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Nothing special, one post at a time since 2012

A Tax Break That Will Never Die: Part 2 (Humorous Edition)

A few minutes ago, Senate Majority Leader Charles Schumer began the process of passing the Democrats’ Inflation Reduction Act. Among other things, it will make the tax system fairer and give more Americans access to healthcare. It also includes provisions dealing with the climate crisis that are big enough to please Al Gore:

The Inflation Reduction Act has the potential to be a historic turning point. It represents the single largest investment in climate solutions & environmental justice in US history. Decades of tireless work by climate advocates across the country led to this moment.

No deal is perfect and we need many more actions to solve the climate crisis. Yet, this bill is a long overdue and necessary step to ensure the US takes decisive action on the climate crisis that helps our economy and provides leadership for the world by example.

But Al Gore isn’t very funny. Alexandra Petri, who writes for The Washington Post, is. Yesterday, she channeled Krysten Sinema, the “Democratic” senator from Arizona with a unique approach to legislation:

Just to be clear: I do want to reform the carried interest tax loophole! I am so excited to work on it. Sounds bad! Seems bad! It is a no-good, rotten thing, and I don’t want it to keep existing. I look forward to legislating it away. That being said, if you remove it right now, in this Inflation Reduction Act, I will vote against it, and I will torpedo the whole bill.

Why? Whimsy! I just wanted to leave my own special Kyrsten Sinema touch on the bill!

I am a manic pixie dream senator who wants to make this bill slow down and embrace life! Everyone else is sitting there in their penguin outfits in neutral tones! Their idea of a fun, whimsical thing to do is a vote-a-rama! At most, they will go sit on a yacht for a brief time. Not me; I’m different! And I’m here to make sure this bill is different, too.

Inflation Reduction Act, why are you so staid and straightforward? Look at you, sitting there just closing tax loopholes for hedge funds! And you’ve got that across-the-board 15 percent tax on corporations. Don’t you know that corporations can sometimes be friends? Maybe not all corporations deserve an across-the-board tax. Some corporations are really chill, actually, and other corporations are donors and sometimes a private equity firm has a whole other side you might not have expected, if you just give it a chance!

Maybe, you’re so busy closing loopholes that you forgot how to be open. Maybe you need to open up, actually, those loopholes, please. That’s why I’m here: Someone’s got to be just that little bit random, conveniently in a way that consistently involves decreasing the amount of money corporations and the absurdly wealthy pay in taxes.

Sometimes you see a bill and you see how hard that bill is working to do good. That poor bill looks exhausted, doing so much! Reducing carbon emissions and decreasing the deficit and lowering ACA premiums and — and — and! And you’re like, “Bill! Relax! You don’t need to do it all! What you need to do is to stop and smell the roses. Or the rosés, like at the private equity-adjacent winery where I interned in 2020 — while serving as senator! Unrelatedly, do we really need to close the carried-interest tax loophole now? Maybe, actually, we need to live a little.”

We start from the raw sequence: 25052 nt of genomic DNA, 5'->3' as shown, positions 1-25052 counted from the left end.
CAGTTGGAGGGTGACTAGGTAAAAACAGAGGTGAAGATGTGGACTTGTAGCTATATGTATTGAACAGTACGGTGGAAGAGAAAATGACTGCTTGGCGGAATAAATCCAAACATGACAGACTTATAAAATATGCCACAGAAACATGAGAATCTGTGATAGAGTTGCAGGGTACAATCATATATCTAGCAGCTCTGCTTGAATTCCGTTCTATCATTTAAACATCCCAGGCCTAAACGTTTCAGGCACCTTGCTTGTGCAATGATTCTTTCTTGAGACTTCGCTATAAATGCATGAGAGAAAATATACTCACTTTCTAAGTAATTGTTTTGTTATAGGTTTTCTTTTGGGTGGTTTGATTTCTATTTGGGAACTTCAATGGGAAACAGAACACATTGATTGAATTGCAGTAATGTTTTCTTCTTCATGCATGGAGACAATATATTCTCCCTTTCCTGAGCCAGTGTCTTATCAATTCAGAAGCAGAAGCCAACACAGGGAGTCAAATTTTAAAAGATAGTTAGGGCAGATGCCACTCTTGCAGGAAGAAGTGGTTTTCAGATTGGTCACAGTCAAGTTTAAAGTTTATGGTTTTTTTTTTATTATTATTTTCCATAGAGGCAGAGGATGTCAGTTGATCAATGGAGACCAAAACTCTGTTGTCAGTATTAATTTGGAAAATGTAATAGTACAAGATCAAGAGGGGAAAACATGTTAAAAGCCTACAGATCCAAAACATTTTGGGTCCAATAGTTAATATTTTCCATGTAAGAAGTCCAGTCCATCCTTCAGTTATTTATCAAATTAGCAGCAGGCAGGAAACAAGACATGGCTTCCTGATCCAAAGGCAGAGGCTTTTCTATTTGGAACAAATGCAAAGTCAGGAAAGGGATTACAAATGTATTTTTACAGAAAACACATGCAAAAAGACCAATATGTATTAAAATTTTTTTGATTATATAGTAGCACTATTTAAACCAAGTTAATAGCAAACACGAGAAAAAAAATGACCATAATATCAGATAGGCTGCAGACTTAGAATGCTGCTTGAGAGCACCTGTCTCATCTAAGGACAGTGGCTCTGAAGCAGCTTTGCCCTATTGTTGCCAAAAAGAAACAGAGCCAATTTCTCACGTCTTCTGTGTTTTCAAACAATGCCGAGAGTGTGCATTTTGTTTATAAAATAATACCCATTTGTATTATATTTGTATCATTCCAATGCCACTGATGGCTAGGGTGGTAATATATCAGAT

I can be the friend this bill needs to urge it to run through a sprinkler at dusk and spin around on a beach listening to the Shins. It’ll be like Amelie, but if instead of freeing garden gnomes from people’s yards, we liberated them from pesky taxes, and if instead of gnomes, those were the account books of private equity firms! You know what they say: Is it really quirky and spontaneous if it doesn’t coincidentally also happen to benefit corporations and hedge funds? Maybe, but we can’t take that chance!

Think about who stands to gain from this bill: Lots of people! People who want to have a nice habitable planet in the future! People who want to pay lower health-care premiums! People who want lower inflation! But now think about the people whom this bill will make sad: hedge funders!

Doesn’t that make you sad? Can’t we do something nice for the hedge funders, too, just — ’cause? We’d better, though, or I won’t support it.

Come, bill! Come put your toes in the grass and run through the rain with me, and also, just for fun, let’s make certain that the new 15 percent minimum tax on corporations doesn’t affect that particular corporation! Or that one! Or that one! I’m pointing randomly, I swear! Just from whimsy, again, my driving feature! But I am finding exemptions — a lot of them!

I don’t know what life is all about, but it’s too short not to do what you can to prevent wealthy corporations and private equity firms from paying taxes. And then we’ll go dance in the moonlight and make a sound nobody has heard before.

Ready? I’ll start, by saying a sentence that has never been said: “I think this loophole that allows private equity firms to pay less than their fair share in taxes should be left open!” Hahaha, wow, I can’t believe I just said that! Maybe no one will ever say it again! Except me. Who knows? I might say it lots of times!

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Midnight Is Approaching: We Can Have Either the Filibuster or Democracy

Last month, Republican senators refused to allow a vote on the Freedom To Vote Act. Because of the Senate’s filibuster rule, the fifty Democratic senators needed ten of their Republican colleagues to join them in allowing the bill to come up for a vote. But not one Republican voted with the Democrats (the Democratic majority leader changed his vote to No so the bill can be given another chance). Here’s why Republicans oppose the bill. The Freedom To Vote Act would: